Erdogan says Turkey to launch 'air and ground' operation in Syria | Page 5 | World Defense

Erdogan says Turkey to launch 'air and ground' operation in Syria

Falcon29

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Deep state in action:

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Turkish army MLRS in action:

 

Falcon29

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Turkish Defense Ministry: The Army struck 181 targets for the YPG since beginning of the operation
 

Khafee

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So what is the current status now along the borders?
Live Updates Turkey launches military offensive in Syria

What we know now
  • What's happening: Turkey's military launched an offensive in northeast Syria today to push US-backed Kurdish forces away from its border.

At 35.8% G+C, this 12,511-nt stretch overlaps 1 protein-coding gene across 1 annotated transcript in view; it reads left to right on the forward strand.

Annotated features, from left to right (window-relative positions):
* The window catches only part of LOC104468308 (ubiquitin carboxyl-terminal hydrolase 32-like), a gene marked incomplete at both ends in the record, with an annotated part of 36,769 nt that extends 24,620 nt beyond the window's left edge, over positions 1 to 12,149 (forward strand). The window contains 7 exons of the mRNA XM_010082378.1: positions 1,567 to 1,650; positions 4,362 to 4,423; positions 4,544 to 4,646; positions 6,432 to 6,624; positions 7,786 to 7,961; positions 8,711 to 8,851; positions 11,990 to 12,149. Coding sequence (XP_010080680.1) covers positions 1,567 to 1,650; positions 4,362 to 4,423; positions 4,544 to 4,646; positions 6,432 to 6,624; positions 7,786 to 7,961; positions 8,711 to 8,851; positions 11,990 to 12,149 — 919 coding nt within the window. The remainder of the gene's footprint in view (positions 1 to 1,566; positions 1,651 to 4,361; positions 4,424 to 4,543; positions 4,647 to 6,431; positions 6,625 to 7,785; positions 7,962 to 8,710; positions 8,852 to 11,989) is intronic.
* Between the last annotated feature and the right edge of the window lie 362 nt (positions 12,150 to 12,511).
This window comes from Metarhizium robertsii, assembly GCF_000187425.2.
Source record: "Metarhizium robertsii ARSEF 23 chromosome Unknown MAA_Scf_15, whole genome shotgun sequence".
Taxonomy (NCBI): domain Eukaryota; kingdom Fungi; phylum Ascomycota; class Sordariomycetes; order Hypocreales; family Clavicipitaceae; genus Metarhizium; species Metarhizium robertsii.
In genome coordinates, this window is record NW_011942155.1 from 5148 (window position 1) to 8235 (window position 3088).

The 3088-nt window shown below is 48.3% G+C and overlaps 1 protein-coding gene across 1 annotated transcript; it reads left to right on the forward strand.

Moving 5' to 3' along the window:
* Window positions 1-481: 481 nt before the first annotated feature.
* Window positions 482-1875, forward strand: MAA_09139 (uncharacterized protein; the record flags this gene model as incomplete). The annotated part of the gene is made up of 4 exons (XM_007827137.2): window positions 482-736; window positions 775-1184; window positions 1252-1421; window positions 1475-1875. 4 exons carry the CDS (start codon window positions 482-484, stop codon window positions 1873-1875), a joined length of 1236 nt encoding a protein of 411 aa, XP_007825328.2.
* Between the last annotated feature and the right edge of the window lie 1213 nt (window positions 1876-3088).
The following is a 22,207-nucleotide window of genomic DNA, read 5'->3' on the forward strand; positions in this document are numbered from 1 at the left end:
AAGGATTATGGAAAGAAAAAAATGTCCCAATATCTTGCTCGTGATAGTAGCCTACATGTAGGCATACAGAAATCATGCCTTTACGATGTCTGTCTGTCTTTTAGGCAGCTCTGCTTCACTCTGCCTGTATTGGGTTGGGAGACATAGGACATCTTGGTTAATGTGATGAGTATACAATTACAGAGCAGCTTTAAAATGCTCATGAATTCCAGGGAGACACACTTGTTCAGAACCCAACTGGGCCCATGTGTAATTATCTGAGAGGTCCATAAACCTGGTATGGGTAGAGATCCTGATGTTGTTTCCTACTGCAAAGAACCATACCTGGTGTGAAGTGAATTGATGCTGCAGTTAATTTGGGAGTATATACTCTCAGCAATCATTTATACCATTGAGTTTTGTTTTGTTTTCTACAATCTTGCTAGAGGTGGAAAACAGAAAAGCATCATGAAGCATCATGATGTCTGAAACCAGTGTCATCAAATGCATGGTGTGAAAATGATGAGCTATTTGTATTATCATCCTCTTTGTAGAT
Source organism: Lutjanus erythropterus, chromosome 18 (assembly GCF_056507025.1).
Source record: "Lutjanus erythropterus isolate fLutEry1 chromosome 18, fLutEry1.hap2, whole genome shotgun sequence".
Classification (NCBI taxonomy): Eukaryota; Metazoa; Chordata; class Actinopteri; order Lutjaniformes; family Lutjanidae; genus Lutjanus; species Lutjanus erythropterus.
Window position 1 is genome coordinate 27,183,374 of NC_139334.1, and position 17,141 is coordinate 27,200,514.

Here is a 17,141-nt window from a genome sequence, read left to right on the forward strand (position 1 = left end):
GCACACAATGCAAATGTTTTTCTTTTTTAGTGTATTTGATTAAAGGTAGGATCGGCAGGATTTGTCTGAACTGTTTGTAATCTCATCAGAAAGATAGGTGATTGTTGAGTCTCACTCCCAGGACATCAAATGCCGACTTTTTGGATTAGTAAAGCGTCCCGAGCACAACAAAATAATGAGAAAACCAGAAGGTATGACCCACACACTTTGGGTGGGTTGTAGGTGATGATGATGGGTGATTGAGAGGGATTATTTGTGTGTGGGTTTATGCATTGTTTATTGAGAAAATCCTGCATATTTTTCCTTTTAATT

• Why now? It comes days after President Trump announced that US troops would pull back from the area, prompting a storm of criticism. Trump today called the Turkish offensive "a bad idea."
  • US-backed Kurds out on a limb: Trump's decision clears the way for Turkey to attack Kurdish forces — the SDF — who were a key US ally in the war against ISIS. The SDF says they will suspend their anti-ISIS operations to deal with Turkey's offensive.
  • Who controls what in Syria: See the map below to get a sense of which factions control which parts of Syria at the moment.
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Khafee

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Trump agrees sanctions are needed, but only if Turkey doesn’t act in a "humane" way
From CNN's Nikki Carvajal
11 min ago

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Mark Wilson/Getty Images

President Trump responded to discussions of bipartisan legislation on sanctions against Turkey, sponsored in part by his ally Sen. Lindsey Graham.

Trump said he agreed that sanctions are needed, but only if Turkey doesn’t act in a “humane” way.

“Lindsey and I feel differently,” the President said of Graham. “I think Lindsey would like to stay there for the next 200 years and maybe add a couple a hundred thousand people every place. But I disagree with Lindsey on that. But I will tell you that, I do agree on sanctions.”